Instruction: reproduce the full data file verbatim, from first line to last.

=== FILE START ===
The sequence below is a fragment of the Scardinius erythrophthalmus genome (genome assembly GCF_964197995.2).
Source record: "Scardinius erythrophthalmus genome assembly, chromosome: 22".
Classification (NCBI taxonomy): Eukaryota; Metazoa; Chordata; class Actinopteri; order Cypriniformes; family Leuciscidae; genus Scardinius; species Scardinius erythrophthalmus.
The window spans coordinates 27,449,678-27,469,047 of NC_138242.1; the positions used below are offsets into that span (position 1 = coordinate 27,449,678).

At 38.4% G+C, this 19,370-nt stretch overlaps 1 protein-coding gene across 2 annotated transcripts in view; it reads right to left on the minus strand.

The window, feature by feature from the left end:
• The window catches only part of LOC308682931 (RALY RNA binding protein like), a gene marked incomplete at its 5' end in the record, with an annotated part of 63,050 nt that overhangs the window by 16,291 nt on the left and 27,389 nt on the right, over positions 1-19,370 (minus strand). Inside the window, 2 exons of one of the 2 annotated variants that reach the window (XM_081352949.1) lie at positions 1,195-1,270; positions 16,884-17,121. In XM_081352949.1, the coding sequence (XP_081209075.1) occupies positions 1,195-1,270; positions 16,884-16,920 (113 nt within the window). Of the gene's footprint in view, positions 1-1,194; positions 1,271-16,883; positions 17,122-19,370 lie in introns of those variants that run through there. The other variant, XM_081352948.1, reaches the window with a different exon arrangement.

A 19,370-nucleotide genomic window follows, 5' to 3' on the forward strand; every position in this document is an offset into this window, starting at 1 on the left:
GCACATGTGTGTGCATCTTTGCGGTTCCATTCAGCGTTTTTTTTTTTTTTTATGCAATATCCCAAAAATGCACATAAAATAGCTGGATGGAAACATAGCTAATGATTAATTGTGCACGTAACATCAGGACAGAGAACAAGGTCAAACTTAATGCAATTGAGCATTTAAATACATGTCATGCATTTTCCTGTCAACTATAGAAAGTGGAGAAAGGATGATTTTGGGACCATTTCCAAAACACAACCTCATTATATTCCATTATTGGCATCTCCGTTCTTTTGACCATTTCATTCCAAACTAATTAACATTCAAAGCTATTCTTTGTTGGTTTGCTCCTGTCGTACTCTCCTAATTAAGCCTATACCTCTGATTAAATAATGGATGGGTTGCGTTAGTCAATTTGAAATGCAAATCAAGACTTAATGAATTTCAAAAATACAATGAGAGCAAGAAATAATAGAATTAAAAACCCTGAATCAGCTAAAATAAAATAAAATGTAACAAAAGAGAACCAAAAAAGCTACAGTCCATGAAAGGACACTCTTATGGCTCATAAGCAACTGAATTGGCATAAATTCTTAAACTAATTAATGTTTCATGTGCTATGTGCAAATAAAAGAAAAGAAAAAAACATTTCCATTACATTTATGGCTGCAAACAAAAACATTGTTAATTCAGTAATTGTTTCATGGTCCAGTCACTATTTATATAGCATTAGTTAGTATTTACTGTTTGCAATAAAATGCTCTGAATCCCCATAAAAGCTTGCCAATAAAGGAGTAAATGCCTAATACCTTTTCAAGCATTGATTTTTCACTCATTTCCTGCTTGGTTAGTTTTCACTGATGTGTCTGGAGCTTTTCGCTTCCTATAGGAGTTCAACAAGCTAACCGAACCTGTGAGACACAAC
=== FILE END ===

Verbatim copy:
The sequence below is a fragment of the Scardinius erythrophthalmus genome (genome assembly GCF_964197995.2).
Source record: "Scardinius erythrophthalmus genome assembly, chromosome: 22".
Classification (NCBI taxonomy): Eukaryota; Metazoa; Chordata; class Actinopteri; order Cypriniformes; family Leuciscidae; genus Scardinius; species Scardinius erythrophthalmus.
The window spans coordinates 27,449,678-27,469,047 of NC_138242.1; the positions used below are offsets into that span (position 1 = coordinate 27,449,678).

At 38.4% G+C, this 19,370-nt stretch overlaps 1 protein-coding gene across 2 annotated transcripts in view; it reads right to left on the minus strand.

The window, feature by feature from the left end:
• The window catches only part of LOC308682931 (RALY RNA binding protein like), a gene marked incomplete at its 5' end in the record, with an annotated part of 63,050 nt that overhangs the window by 16,291 nt on the left and 27,389 nt on the right, over positions 1-19,370 (minus strand). Inside the window, 2 exons of one of the 2 annotated variants that reach the window (XM_081352949.1) lie at positions 1,195-1,270; positions 16,884-17,121. In XM_081352949.1, the coding sequence (XP_081209075.1) occupies positions 1,195-1,270; positions 16,884-16,920 (113 nt within the window). Of the gene's footprint in view, positions 1-1,194; positions 1,271-16,883; positions 17,122-19,370 lie in introns of those variants that run through there. The other variant, XM_081352948.1, reaches the window with a different exon arrangement.

A 19,370-nucleotide genomic window follows, 5' to 3' on the forward strand; every position in this document is an offset into this window, starting at 1 on the left:
GCACATGTGTGTGCATCTTTGCGGTTCCATTCAGCGTTTTTTTTTTTTTTTATGCAATATCCCAAAAATGCACATAAAATAGCTGGATGGAAACATAGCTAATGATTAATTGTGCACGTAACATCAGGACAGAGAACAAGGTCAAACTTAATGCAATTGAGCATTTAAATACATGTCATGCATTTTCCTGTCAACTATAGAAAGTGGAGAAAGGATGATTTTGGGACCATTTCCAAAACACAACCTCATTATATTCCATTATTGGCATCTCCGTTCTTTTGACCATTTCATTCCAAACTAATTAACATTCAAAGCTATTCTTTGTTGGTTTGCTCCTGTCGTACTCTCCTAATTAAGCCTATACCTCTGATTAAATAATGGATGGGTTGCGTTAGTCAATTTGAAATGCAAATCAAGACTTAATGAATTTCAAAAATACAATGAGAGCAAGAAATAATAGAATTAAAAACCCTGAATCAGCTAAAATAAAATAAAATGTAACAAAAGAGAACCAAAAAAGCTACAGTCCATGAAAGGACACTCTTATGGCTCATAAGCAACTGAATTGGCATAAATTCTTAAACTAATTAATGTTTCATGTGCTATGTGCAAATAAAAGAAAAGAAAAAAACATTTCCATTACATTTATGGCTGCAAACAAAAACATTGTTAATTCAGTAATTGTTTCATGGTCCAGTCACTATTTATATAGCATTAGTTAGTATTTACTGTTTGCAATAAAATGCTCTGAATCCCCATAAAAGCTTGCCAATAAAGGAGTAAATGCCTAATACCTTTTCAAGCATTGATTTTTCACTCATTTCCTGCTTGGTTAGTTTTCACTGATGTGTCTGGAGCTTTTCGCTTCCTATAGGAGTTCAACAAGCTAACCGAACCTGTGAGACACAAC